Pracademic Project Management:

The Art of Blending Optimism with Reality



Dr. Dale S. Deardorff

Engineering Management, CSUN
MSEM, California State University – Tseng College

Northridge, California, USA




Modern organizations strive to become more effective and efficient in Project Management activities but they tend to ignore the critical skills required for true success. A Pracademic approach to Project Management requires the understanding of the practical application of essential project management processes blended with realistic cost, schedule and quality constraints.  The missing key to project success is the integration of essential skillsets and the unlearning- relearning application of real-world project experiences. These experiences are best learned through project management simulations. The importance of this publication is the clear explanation for why we continue to see organizations and projects make the same mistakes over and over even when they capture lessons learned and use best practices. Having the right person, at the right place, at the right time, doing the right thing is no longer the only challenge. We must add the right person, with the right set of project management skills, with the right lifelong learning objectives to the formula.

Keywords:     Pracademic, Project Management Skills, Project Management Simulations, Practical Application, Unlearning-Relearning, Project Experiences, Project Management Research


The purpose of this paper is to provide a framework of opinion, enlightenment and advanced learning based on the premise of Pracademic Project Management and current research. The clear definition of “Pracademic” is someone who is seen as both an academic and an active practitioner in their subject area. The term practitioner is not used to describe an expert, but is used more to describe someone who is on a journey of learning and experience. What we must remember is that “Project Management” is a lens of thinking that contains assumptions, interpretations and mental models that force the establishment of paradigms.  These paradigms force many project managers into a predictable mindset of thinking that traditionally focuses on the execution of processes. Sometimes this is phrased as “Plan the work, then work the plan”.  The philosophy of working harder, not smarter is the focus because there are no official PMI PMBOK steps for unlearning the old way we did things and re-learning new ways prior to working the plan. A quick example would be the project management skills required for an AGILE Project Management team versus a Traditional Project Management team.

The two other features of this publication will be the premise of Optimism and how it is connected to Reality. Too often we have heard about project teams that had poor execution performance indicators for schedule, quality and costs and continued to believe they were going to deliver a project on schedule or under cost. A good definition of these can be seen as the difference between Project Reality (Spundak, M, 2014) and Project Theory.

  • Project Reality = a clear description and explanation of impacts and things exactly as they are and passes “the giggle test”.
  • Project Theory = a theoretical foundation of processes anticipating success and failures based on what could happen under a perfect set of conditions.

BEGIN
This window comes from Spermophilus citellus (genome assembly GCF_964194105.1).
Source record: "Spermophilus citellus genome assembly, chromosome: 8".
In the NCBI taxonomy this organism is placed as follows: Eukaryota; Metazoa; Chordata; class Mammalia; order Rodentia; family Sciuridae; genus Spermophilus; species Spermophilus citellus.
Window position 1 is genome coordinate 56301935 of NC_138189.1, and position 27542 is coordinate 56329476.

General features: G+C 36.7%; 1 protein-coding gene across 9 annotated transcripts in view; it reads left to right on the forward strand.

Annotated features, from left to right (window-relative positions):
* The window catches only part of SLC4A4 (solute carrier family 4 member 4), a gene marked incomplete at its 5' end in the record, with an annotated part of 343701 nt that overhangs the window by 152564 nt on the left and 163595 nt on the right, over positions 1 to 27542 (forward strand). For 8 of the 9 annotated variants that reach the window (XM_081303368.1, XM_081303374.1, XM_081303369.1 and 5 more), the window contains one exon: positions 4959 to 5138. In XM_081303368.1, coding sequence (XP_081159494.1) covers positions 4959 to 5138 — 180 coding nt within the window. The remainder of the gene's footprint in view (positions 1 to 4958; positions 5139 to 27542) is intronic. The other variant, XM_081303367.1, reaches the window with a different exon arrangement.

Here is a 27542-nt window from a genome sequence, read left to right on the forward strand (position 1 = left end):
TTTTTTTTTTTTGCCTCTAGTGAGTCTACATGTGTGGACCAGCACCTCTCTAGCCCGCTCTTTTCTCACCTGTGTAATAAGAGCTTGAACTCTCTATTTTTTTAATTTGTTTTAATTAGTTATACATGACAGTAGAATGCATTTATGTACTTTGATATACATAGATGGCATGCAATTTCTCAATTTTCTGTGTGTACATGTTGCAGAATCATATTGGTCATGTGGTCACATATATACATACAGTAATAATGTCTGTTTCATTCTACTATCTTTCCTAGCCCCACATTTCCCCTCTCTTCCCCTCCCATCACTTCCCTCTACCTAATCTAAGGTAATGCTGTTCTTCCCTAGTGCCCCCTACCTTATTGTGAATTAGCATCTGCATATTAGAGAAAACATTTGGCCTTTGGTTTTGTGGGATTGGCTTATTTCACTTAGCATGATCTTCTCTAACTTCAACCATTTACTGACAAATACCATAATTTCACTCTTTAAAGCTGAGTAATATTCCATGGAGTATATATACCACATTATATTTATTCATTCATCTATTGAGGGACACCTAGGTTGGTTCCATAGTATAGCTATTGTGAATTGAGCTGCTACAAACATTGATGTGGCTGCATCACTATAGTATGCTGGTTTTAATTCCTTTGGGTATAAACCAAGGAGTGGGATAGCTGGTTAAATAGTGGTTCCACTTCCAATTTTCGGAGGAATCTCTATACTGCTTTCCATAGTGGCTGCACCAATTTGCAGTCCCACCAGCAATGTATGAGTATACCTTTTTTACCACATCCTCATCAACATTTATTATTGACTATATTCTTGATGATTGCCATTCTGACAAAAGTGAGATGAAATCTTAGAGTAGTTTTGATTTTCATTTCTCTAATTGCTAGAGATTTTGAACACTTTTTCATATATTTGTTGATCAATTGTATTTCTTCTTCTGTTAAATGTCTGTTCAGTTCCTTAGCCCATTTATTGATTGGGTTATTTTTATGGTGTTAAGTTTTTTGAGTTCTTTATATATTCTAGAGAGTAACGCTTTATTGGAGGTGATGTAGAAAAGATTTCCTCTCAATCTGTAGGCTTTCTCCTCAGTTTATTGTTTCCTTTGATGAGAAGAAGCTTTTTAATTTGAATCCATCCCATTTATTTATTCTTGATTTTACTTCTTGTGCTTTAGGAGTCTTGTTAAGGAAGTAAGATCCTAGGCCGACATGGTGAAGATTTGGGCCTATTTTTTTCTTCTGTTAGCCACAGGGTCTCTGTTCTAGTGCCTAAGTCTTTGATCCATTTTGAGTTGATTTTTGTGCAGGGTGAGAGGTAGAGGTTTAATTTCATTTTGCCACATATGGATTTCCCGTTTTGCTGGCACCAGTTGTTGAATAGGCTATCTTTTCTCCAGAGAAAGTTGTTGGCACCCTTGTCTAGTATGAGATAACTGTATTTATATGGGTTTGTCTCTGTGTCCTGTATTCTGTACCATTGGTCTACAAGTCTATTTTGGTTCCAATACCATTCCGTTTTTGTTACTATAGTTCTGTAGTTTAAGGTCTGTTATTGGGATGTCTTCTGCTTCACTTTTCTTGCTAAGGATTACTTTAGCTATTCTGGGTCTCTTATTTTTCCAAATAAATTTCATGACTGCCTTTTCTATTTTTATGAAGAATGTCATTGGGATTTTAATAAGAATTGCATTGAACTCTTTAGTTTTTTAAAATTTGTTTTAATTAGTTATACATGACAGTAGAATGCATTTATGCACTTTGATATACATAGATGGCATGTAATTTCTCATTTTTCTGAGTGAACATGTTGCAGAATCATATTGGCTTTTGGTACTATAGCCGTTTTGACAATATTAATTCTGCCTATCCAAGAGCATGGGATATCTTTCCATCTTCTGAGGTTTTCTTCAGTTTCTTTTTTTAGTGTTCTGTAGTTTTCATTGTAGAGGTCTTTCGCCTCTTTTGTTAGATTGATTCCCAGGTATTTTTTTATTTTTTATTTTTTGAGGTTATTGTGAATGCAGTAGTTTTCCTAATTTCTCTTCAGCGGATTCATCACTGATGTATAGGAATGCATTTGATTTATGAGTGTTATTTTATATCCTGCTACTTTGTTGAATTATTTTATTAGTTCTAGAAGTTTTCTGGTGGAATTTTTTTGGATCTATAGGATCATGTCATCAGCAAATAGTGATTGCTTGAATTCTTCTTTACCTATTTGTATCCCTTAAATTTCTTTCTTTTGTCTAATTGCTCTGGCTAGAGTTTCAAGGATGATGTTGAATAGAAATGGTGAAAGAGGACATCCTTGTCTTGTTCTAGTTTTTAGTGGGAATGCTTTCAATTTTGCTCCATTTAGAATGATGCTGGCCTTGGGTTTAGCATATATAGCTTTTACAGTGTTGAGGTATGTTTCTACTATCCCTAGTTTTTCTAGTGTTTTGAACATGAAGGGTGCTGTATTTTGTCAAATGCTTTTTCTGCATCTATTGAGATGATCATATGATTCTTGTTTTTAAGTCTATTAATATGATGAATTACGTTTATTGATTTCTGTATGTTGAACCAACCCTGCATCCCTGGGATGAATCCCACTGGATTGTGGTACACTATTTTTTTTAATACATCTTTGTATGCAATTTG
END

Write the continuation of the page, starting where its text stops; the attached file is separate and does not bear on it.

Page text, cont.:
Additionally, it is proposed, by this paper’s author that organizations and the Project Managers (PM’s) working inside them function within the conceptual framework of a Project Pendulum where Optimism is on the left hand side and Pessimism (Alleman, M.,2014)  is on the right hand side.

  • Project Optimism = tending to see the brighter side of things allowing you to be convinced that things are getting better on a project.
  • Project Pessimism = tending to see the worst aspect of things or believe that the worst will happen on a project.

A visual representation of this would look similar to the graphic provided in Figure 1.0 below:


To read entire paper, click here

How to cite this paper: Deardorff, D. S.  (2020). Pracademic Project Management: The Art of Blending Optimism with Reality; PM World Journal, Vol. IX, Issue XI, November.  Available online at https://pmworldlibrary.net/wp-content/uploads/2020/11/pmwj99-Nov2020-Deardorff-pracademic-project-management.pdf



About the Author

Dr. Dale S. Deardorff

California, USA



Dr. Dale S. Deardorff worked for Boeing Integrated Defense Systems and Space Propulsion Development divisions as a Project and Program manager for over 20 years. He worked for the Lockheed Burbank “Skunk” works and Aircraft division for almost 10 years and a high technology Valencia California start up for a couple of years.  This 30 plus years’ experience is a “Pracademic” blending of commercial, military, government, NASA and high technology organizations.  Dale has taught Project Management “on-line” for multiple universities as an adjunct instructor since 2003 and continues to contribute to project management methodologies and philosophies as a current thought leader.

He created the Rocky Peak Leadership Center in 2010 and has helped modern organizations as an enterprise and executive consultant in the areas of thinking methodologies, Innovation and leadership training and facilitation. Dr. Deardorff volunteers with youth leadership programs and supports local youth training in the areas of personal mastery and effective collaboration techniques.

Rocky Peak Leadership Center – www.rockypeakLC.com

Dale S Deardorff contact – d.s.deardorff@gmail.com